In Milwaukee we got to the downtown core and parked in the Third Ward.  They had all kinds of old factories which were converted into living space, and a neat market with all kinds of neat stores and places to eat.  We also hiked a bit further into the other downtown areas, but soon turned back as there wasn’t much going on.  It had a Sunday morning type of feel I suppose. 

So after a good sandwich and fresh coffee we headed north.  I was feeling a bit uncomfortable.  Maybe uneasy.  It was about 2:00 in the afternoon, and we hadn’t driven but 20 km.  I was unsettled and nervous.  We got going on Interstate 43 North and it was as busy as the 401 through Toronto.  It didn’t feel good to be on it.  So we cut off of it.  We found a road that was like Orchard Line.  Immediately I will tell you, immediately I felt so good.  All of my uneasiness went away.  We passed quite a few equine farms, and then we got into Wisconsin dairy county.  There were some big operations going on.  One farm had 3 sets of dairy barns that had to of been 30 feet wide by 90 long.  Lots of milkers on that property.  And we also got into seeing lots of antique stores in old school houses and traveled mostly up Lake Michigan.  All the names of the towns had a Native American flair.  4 syllables long and lots of “o”s in them.
At 6:00 we wheeled in Oconto, WI.  Advice on the ferry indicated we should get into a peninsula called Door County.  Despite being great advice I am sure, the day just got away from us and we skipped that part of the journey electing to scoot past Green Bay, and then north on 41/141.  The dwelling is called the Riverside Inn, and we ate a fulfilling meal at Wiseguys.  It was ribs and brown beans.  Delicious!
I just stepped in from outside.  Tonight there is a full lunar eclipse.  The moon is obviously full.  Very full.  I got out when there was only an eight or a sixteenth to go until the earth’s shadow has totally engulfed it.  There was a unique crowd out doing as we did.  All Green Bay Packer fans who have come to go to Monday night’s game.  Two of them were from outside of Saginaw, MI, 2 from New Mexico, and so on and so on.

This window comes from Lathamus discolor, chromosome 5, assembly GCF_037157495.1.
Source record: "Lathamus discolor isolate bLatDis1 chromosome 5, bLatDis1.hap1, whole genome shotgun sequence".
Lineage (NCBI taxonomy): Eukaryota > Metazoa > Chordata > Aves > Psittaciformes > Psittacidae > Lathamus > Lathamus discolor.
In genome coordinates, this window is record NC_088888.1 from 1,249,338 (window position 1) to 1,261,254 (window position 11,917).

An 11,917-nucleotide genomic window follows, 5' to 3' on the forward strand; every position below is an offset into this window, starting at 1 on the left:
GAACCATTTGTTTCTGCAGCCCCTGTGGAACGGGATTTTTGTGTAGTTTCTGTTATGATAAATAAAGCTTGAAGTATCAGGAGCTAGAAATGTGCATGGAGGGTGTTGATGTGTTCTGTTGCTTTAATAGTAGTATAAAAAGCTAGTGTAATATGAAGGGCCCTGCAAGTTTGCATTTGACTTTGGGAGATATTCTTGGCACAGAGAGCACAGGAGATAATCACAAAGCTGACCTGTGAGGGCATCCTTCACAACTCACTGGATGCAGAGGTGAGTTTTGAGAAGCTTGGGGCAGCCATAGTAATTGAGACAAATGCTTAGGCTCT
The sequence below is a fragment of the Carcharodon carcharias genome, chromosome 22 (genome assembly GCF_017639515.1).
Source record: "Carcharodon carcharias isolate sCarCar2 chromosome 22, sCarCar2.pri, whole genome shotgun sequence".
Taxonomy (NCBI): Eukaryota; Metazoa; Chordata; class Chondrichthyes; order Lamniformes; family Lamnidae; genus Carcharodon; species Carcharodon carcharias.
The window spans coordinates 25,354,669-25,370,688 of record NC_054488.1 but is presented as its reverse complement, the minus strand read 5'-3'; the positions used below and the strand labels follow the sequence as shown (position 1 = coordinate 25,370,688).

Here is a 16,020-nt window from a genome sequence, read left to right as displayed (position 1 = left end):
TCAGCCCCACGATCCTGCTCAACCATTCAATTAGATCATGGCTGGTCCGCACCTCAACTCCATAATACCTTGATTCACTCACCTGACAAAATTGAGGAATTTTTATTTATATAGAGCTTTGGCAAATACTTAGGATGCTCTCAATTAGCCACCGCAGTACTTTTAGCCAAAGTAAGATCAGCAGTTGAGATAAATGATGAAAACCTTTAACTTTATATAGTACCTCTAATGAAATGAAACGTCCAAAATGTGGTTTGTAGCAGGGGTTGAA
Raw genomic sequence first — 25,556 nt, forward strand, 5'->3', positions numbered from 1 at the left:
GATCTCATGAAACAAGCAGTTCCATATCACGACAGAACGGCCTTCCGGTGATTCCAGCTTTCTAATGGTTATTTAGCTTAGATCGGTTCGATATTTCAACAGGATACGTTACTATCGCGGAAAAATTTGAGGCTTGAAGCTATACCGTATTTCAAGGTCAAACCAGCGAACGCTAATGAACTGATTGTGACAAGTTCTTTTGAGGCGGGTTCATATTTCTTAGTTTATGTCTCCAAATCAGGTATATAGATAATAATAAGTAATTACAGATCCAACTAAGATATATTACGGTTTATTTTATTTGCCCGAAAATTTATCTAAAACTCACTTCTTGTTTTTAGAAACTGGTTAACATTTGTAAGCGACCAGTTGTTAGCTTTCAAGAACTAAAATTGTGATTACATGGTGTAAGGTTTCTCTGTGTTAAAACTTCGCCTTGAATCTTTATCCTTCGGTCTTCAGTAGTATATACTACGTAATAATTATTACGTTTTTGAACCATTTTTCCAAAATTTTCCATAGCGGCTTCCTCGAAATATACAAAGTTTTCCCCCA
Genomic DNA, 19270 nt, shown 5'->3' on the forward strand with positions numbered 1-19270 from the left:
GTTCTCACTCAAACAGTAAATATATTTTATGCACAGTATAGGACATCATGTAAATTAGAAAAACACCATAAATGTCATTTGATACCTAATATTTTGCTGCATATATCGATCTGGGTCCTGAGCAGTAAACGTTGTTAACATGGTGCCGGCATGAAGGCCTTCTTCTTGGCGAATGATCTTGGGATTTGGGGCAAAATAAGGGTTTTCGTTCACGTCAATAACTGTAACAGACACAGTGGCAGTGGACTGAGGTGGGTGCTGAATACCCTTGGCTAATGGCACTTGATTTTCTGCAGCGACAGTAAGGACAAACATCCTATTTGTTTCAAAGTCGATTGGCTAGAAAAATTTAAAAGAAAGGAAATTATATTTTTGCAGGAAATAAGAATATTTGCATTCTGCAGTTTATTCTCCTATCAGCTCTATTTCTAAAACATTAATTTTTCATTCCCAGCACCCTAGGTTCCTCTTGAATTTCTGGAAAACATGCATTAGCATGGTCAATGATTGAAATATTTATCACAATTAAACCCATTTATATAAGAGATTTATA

All in all it was another great weather day and the riding was smooth.  It was overcast for the majority of the ride, but the last 80 minutes the setting son was right in the rear view mirrors.  It does feel good to head north and east.

Trip Part 1

Goderich, ON - Muskegon, MI
517 km
$19.40 in gas for 6.3 gallons
$3.50 in tolls and $50.00 for hotel

We wheeled out of Goderich at 1:30 in the afternoon.

Beautiful, sunny, and warm weather met Darin Culbert and me for the entire day.  This included to Hwy. 21 south, then on M25 north, we crossed the state on M46 west, and meandered to Muskegon by 8:00.  We really got hung up at the boarder.  I don’t know why.  We crossed in less then a few minutes after answering the standard silly questions.  Everyone else in front of us weren't so lucky.

Anyway the weather for September 26th couldn’t have been better.  The temperature was well over 25 for the entire ride, and it didn’t really cool down that much after the sun set. Yes, we did arrive in the dark to the hotel which isn’t really a great idea, but we got to a decent Comfort Inn.

There wasn’t anything too epic to report.  Michigan road 46 was very busy with agriculture.  It was nothing unlike anything one would see this time of year in Huron County.  The fellers were hard at the beans.  Lots of combines were going and filling up the wagons.  The corn looked a few weeks past what it does at home.  In the first half of the state it seemed much browner, shorter, and wilted.  Although the further west, it was still quite green and tall.